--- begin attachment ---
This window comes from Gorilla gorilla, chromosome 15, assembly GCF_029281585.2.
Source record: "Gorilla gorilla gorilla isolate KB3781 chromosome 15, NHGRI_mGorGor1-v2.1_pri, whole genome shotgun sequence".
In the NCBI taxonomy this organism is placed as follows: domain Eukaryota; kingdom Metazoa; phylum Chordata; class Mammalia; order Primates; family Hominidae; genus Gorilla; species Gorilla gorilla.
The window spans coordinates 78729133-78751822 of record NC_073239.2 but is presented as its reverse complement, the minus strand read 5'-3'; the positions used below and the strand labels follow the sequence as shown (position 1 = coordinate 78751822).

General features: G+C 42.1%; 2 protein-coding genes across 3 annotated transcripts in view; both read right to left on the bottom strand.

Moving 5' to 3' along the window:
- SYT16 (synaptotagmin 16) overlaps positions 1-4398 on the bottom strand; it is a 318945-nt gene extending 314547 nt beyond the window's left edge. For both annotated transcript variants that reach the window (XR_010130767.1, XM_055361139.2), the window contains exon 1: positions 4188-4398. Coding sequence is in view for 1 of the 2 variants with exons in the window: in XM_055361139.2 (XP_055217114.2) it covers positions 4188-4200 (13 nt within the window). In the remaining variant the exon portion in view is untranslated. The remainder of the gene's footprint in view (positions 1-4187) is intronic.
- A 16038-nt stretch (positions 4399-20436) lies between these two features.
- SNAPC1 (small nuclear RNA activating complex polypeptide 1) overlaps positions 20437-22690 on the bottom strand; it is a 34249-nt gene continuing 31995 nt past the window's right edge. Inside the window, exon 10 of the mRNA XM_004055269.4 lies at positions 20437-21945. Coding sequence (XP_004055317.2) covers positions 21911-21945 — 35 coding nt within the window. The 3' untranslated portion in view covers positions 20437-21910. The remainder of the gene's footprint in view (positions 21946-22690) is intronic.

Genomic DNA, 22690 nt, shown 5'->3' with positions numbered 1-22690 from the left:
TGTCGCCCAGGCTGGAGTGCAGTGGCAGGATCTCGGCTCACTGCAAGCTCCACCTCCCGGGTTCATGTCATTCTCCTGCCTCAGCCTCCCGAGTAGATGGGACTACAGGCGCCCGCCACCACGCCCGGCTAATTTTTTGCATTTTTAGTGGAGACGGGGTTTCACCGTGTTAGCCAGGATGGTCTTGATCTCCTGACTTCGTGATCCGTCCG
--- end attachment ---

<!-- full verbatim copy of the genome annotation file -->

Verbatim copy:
This window comes from Gorilla gorilla, chromosome 15, assembly GCF_029281585.2.
Source record: "Gorilla gorilla gorilla isolate KB3781 chromosome 15, NHGRI_mGorGor1-v2.1_pri, whole genome shotgun sequence".
In the NCBI taxonomy this organism is placed as follows: domain Eukaryota; kingdom Metazoa; phylum Chordata; class Mammalia; order Primates; family Hominidae; genus Gorilla; species Gorilla gorilla.
The window spans coordinates 78729133-78751822 of record NC_073239.2 but is presented as its reverse complement, the minus strand read 5'-3'; the positions used below and the strand labels follow the sequence as shown (position 1 = coordinate 78751822).

General features: G+C 42.1%; 2 protein-coding genes across 3 annotated transcripts in view; both read right to left on the bottom strand.

Moving 5' to 3' along the window:
- SYT16 (synaptotagmin 16) overlaps positions 1-4398 on the bottom strand; it is a 318945-nt gene extending 314547 nt beyond the window's left edge. For both annotated transcript variants that reach the window (XR_010130767.1, XM_055361139.2), the window contains exon 1: positions 4188-4398. Coding sequence is in view for 1 of the 2 variants with exons in the window: in XM_055361139.2 (XP_055217114.2) it covers positions 4188-4200 (13 nt within the window). In the remaining variant the exon portion in view is untranslated. The remainder of the gene's footprint in view (positions 1-4187) is intronic.
- A 16038-nt stretch (positions 4399-20436) lies between these two features.
- SNAPC1 (small nuclear RNA activating complex polypeptide 1) overlaps positions 20437-22690 on the bottom strand; it is a 34249-nt gene continuing 31995 nt past the window's right edge. Inside the window, exon 10 of the mRNA XM_004055269.4 lies at positions 20437-21945. Coding sequence (XP_004055317.2) covers positions 21911-21945 — 35 coding nt within the window. The 3' untranslated portion in view covers positions 20437-21910. The remainder of the gene's footprint in view (positions 21946-22690) is intronic.

Genomic DNA, 22690 nt, shown 5'->3' with positions numbered 1-22690 from the left:
TGTCGCCCAGGCTGGAGTGCAGTGGCAGGATCTCGGCTCACTGCAAGCTCCACCTCCCGGGTTCATGTCATTCTCCTGCCTCAGCCTCCCGAGTAGATGGGACTACAGGCGCCCGCCACCACGCCCGGCTAATTTTTTGCATTTTTAGTGGAGACGGGGTTTCACCGTGTTAGCCAGGATGGTCTTGATCTCCTGACTTCGTGATCCGTCCG